There’s no question about fashion’s influence from nature, in present time and throughout the course of history. This is often shown in patterns, for instance: leaves, flowers, landscapes and animals. Well, how about having an epoque of fashion centered around the silhouette of a bird? The silhouette of a pigeon? Whether it sounds tempting or not, this was the case of the Edwardian fashion.
Background of the Edwardian fashion
We’ve talked a bit about the makeup of the Victorian Era that ended in 1901. Regarding the fashion though, it was defined by a matriarchal style with dark clothes, a low neckline and decades of heavy and long skirts. The Edwardian fashion was sort of what the Empire fashion was to the 18th century fashion, a liberation from heavy dresses and demanding looks. Even though it was not as a big of a step, it was still a downsizing of the heavy fashion of previous years. With a slimmer silhouette, less embellishments and a more simple style, it was a look for the new century.
Style of the decade
As mentioned, the Victorian era brought a lot of dark colors. So it was about time that women got to wear bright colors, pastels and feminine details. The Edwardian era was a decade of ruffles, lace and all things pretty and cute. The fashion was covering kept modest. From a contemporary view, it kind of looks like the ladies always were on their way to a fancy tea party (if you ask me).
Above all though, this decade was about the s-silhouette. With a puffy bust, a thin waist and heavy hips, the emphasis on the s-silhouette demonstrated an imaginary image of how women were suppose to look. This was made possible with corsets, as well as defined bands/belts by the waist. The inspiration from the pigeon was highly present in the puffy tops, as women were to look like they had large breasts.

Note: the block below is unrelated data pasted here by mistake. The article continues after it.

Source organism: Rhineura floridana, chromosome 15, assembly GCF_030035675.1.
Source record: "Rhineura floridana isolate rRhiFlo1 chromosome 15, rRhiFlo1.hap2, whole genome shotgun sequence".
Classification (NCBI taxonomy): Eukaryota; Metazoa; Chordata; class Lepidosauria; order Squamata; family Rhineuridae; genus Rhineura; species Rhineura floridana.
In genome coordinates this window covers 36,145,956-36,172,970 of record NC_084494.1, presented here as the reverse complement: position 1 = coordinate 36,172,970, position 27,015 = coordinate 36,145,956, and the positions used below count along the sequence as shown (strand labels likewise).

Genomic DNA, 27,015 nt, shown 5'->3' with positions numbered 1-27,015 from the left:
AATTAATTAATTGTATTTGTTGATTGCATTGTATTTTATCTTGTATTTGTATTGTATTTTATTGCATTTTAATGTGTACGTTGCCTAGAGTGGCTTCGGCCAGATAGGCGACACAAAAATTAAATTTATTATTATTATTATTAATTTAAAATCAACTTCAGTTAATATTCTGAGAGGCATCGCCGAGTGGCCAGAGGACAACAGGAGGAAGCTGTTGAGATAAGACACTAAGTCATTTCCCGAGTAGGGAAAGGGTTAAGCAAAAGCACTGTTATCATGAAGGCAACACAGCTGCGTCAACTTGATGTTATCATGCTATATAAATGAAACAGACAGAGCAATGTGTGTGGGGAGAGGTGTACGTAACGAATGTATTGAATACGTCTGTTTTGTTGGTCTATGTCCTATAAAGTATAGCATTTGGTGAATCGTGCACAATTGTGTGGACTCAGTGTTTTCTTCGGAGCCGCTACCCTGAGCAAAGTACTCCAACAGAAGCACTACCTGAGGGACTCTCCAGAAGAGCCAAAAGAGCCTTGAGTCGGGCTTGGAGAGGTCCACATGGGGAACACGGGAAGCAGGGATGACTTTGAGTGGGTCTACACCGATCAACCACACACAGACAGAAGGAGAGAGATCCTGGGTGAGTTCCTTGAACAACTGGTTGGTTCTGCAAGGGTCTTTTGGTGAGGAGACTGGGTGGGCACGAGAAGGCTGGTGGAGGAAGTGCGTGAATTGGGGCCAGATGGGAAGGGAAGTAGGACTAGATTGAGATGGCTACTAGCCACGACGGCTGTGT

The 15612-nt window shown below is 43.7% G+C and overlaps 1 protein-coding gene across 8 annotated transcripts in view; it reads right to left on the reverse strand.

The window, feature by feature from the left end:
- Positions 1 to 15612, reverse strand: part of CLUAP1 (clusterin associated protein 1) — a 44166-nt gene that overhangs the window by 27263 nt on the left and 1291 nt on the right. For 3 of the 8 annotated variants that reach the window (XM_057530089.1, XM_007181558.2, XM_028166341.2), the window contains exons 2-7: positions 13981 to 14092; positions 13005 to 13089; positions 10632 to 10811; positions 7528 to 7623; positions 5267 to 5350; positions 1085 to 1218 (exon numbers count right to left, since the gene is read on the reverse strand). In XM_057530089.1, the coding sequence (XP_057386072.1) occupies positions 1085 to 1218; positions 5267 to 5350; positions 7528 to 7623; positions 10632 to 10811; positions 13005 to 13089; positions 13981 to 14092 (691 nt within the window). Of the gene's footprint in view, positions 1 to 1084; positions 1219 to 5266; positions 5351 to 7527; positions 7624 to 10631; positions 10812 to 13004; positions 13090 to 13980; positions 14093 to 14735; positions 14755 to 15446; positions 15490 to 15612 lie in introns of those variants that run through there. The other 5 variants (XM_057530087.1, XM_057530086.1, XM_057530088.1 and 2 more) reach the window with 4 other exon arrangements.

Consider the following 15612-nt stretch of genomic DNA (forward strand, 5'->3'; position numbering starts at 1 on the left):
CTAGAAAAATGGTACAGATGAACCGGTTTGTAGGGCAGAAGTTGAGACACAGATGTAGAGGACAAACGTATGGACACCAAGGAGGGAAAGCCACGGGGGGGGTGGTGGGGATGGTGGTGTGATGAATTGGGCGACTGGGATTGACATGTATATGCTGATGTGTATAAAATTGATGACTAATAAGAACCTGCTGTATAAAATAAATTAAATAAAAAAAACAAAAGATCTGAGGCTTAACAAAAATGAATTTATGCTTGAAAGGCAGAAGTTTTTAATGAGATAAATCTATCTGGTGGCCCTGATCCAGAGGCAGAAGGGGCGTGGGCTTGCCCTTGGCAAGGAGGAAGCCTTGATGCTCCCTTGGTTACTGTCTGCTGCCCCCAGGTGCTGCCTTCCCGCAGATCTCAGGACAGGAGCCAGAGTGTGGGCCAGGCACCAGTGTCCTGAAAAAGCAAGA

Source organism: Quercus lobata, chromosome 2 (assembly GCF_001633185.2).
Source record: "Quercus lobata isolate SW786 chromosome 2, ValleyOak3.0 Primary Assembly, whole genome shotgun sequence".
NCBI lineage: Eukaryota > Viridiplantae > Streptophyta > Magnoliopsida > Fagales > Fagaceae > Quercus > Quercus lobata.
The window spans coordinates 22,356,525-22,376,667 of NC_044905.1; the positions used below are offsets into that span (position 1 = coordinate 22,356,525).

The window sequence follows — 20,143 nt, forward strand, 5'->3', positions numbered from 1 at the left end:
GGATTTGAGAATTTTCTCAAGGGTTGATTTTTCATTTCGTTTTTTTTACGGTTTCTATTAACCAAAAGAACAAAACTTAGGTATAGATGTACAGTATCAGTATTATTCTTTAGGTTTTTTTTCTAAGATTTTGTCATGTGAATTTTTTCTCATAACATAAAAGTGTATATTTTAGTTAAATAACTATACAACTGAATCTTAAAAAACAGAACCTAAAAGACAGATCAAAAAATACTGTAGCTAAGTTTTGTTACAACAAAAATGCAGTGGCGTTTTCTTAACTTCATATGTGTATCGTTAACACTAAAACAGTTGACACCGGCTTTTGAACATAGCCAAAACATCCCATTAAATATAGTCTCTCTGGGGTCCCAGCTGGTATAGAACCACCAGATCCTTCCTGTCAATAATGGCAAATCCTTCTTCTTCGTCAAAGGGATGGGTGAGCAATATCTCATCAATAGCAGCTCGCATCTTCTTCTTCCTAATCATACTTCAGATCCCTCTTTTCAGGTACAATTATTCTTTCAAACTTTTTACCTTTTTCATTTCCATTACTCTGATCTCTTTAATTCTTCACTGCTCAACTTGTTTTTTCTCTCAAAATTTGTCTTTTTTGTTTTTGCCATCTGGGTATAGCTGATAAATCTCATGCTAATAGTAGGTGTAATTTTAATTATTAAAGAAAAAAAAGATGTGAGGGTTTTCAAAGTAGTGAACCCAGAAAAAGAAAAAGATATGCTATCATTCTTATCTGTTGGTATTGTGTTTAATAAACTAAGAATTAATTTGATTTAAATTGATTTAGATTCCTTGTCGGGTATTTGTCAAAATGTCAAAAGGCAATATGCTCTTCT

The s-silhouette, was actually one of the inspirations for Dior’s famous collection The New Look (1947).
Clothes of the decade
With dresses and skirts hitting floor-length with a slight trail, the women kept the elegance of the past. The go-to look was a skirt and an Edwardian blouse. The Edwardian blouse is characterized by its high collar, puffy chest , and oversized statement sleeves going narrow by the forearms. For fine events, women kept the s-silhouette and wore short-sleeved gowns with all things lace and a lot of details (like A LOT). Layers of lace or sheer fabric was a common detail, with ruffles being placed by the neckline or the hemline. Flowers and bows were also popular to use, not to mention the use of them in combo with lace. As one can tell, this was a time epoque of feminine details and a touch of refinement.
Folks, that’s a wrap on the Edwardian fashion! Perhaps not a fashion for us, even though the Edwardian blouse is not far from the statement sleeves of today!